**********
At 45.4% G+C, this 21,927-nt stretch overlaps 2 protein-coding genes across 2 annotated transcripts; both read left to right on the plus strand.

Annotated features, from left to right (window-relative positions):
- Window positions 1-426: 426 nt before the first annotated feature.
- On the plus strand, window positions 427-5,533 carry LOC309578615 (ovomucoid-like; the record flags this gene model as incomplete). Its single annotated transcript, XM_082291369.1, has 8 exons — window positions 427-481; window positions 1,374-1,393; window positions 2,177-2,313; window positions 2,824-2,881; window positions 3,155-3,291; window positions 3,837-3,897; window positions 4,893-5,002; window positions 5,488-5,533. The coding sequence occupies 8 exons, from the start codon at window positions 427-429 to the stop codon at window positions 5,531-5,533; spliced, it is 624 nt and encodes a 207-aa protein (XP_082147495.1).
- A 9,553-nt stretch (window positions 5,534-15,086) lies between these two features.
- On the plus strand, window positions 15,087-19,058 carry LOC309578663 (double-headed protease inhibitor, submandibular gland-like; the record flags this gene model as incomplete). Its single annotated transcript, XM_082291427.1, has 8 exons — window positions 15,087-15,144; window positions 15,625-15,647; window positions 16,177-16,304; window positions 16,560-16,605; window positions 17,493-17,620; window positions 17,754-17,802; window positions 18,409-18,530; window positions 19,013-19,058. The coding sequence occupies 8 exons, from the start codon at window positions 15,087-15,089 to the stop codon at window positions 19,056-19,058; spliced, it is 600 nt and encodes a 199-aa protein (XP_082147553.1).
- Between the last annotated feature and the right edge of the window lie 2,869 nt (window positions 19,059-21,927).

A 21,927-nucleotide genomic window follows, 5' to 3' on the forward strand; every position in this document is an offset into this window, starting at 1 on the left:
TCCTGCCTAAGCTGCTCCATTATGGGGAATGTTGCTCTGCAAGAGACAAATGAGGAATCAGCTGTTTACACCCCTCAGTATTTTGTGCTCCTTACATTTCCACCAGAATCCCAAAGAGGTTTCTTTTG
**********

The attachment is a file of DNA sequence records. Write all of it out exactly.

At 45.4% G+C, this 21,927-nt stretch overlaps 2 protein-coding genes across 2 annotated transcripts; both read left to right on the plus strand.

Annotated features, from left to right (window-relative positions):
- Window positions 1-426: 426 nt before the first annotated feature.
- On the plus strand, window positions 427-5,533 carry LOC309578615 (ovomucoid-like; the record flags this gene model as incomplete). Its single annotated transcript, XM_082291369.1, has 8 exons — window positions 427-481; window positions 1,374-1,393; window positions 2,177-2,313; window positions 2,824-2,881; window positions 3,155-3,291; window positions 3,837-3,897; window positions 4,893-5,002; window positions 5,488-5,533. The coding sequence occupies 8 exons, from the start codon at window positions 427-429 to the stop codon at window positions 5,531-5,533; spliced, it is 624 nt and encodes a 207-aa protein (XP_082147495.1).
- A 9,553-nt stretch (window positions 5,534-15,086) lies between these two features.
- On the plus strand, window positions 15,087-19,058 carry LOC309578663 (double-headed protease inhibitor, submandibular gland-like; the record flags this gene model as incomplete). Its single annotated transcript, XM_082291427.1, has 8 exons — window positions 15,087-15,144; window positions 15,625-15,647; window positions 16,177-16,304; window positions 16,560-16,605; window positions 17,493-17,620; window positions 17,754-17,802; window positions 18,409-18,530; window positions 19,013-19,058. The coding sequence occupies 8 exons, from the start codon at window positions 15,087-15,089 to the stop codon at window positions 19,056-19,058; spliced, it is 600 nt and encodes a 199-aa protein (XP_082147553.1).
- Between the last annotated feature and the right edge of the window lie 2,869 nt (window positions 19,059-21,927).

A 21,927-nucleotide genomic window follows, 5' to 3' on the forward strand; every position in this document is an offset into this window, starting at 1 on the left:
TCCTGCCTAAGCTGCTCCATTATGGGGAATGTTGCTCTGCAAGAGACAAATGAGGAATCAGCTGTTTACACCCCTCAGTATTTTGTGCTCCTTACATTTCCACCAGAATCCCAAAGAGGTTTCTTTTG